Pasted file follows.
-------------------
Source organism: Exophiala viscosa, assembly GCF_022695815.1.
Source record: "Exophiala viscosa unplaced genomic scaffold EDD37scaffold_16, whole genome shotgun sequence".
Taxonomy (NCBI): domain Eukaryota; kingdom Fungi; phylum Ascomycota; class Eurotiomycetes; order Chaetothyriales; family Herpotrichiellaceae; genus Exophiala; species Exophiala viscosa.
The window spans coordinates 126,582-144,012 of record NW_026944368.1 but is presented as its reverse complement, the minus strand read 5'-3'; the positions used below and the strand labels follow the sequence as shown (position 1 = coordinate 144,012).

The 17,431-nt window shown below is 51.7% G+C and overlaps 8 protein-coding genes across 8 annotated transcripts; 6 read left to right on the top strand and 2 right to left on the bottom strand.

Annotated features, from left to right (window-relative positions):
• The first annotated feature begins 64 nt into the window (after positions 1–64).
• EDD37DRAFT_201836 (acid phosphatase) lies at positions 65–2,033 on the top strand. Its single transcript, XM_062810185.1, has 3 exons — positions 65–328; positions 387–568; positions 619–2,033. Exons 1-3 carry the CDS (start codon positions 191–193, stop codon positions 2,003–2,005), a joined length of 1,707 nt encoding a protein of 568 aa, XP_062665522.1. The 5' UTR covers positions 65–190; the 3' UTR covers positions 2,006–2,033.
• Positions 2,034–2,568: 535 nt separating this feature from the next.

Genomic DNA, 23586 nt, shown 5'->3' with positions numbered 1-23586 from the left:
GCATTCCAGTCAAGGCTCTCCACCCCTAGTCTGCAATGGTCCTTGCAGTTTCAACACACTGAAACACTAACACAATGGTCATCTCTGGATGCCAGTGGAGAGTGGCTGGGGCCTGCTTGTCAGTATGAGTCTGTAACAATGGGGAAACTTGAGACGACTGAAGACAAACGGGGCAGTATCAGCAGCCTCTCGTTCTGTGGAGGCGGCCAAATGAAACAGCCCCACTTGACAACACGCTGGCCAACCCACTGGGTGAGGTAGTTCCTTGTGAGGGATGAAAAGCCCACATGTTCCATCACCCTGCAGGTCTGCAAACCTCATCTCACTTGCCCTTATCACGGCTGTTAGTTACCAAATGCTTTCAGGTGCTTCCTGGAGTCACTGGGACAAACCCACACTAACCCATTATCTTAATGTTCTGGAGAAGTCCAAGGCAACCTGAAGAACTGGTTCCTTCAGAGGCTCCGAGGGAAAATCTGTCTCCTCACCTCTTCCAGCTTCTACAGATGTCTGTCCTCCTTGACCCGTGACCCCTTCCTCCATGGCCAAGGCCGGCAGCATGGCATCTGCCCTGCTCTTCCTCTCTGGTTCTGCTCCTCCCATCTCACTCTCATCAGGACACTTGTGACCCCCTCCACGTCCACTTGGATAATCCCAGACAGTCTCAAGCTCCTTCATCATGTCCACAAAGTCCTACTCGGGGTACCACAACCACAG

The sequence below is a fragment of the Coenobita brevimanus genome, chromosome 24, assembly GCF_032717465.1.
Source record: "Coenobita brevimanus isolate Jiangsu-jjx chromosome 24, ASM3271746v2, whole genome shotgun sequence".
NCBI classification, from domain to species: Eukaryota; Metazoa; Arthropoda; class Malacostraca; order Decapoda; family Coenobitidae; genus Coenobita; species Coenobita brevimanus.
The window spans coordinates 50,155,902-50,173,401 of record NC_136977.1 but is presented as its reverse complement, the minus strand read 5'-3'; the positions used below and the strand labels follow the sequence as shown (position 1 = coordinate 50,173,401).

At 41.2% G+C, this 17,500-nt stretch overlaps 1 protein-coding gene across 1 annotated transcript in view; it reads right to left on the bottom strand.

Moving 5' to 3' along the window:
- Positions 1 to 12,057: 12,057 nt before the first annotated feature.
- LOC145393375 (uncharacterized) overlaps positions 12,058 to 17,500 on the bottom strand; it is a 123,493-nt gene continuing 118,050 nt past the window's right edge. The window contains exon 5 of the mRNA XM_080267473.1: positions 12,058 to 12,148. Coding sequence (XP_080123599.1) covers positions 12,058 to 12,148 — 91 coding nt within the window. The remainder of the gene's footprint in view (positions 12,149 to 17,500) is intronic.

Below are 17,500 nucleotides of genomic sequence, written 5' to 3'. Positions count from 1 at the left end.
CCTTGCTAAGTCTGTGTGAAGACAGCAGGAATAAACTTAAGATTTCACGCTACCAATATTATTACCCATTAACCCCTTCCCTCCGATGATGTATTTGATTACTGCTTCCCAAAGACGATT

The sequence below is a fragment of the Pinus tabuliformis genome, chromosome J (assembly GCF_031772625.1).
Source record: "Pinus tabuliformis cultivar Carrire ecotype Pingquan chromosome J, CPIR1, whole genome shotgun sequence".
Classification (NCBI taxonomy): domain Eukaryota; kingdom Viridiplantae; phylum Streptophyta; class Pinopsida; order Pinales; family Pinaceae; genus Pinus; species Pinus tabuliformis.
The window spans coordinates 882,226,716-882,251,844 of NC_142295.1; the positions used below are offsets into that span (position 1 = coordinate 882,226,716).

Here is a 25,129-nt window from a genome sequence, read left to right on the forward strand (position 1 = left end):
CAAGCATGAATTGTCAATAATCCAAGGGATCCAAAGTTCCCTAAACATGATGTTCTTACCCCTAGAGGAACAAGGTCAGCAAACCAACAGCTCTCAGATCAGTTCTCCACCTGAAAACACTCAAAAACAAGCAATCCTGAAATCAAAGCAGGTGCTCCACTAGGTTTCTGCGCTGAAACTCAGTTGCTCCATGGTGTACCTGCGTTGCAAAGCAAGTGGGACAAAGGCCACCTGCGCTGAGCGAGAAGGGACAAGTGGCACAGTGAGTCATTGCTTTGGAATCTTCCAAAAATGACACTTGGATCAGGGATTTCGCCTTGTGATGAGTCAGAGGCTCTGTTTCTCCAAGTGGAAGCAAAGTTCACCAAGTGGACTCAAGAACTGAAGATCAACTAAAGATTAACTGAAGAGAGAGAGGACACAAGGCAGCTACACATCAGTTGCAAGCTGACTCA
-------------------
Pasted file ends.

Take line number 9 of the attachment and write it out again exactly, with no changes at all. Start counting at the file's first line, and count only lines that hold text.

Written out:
• Positions 2,034–2,568: 535 nt separating this feature from the next.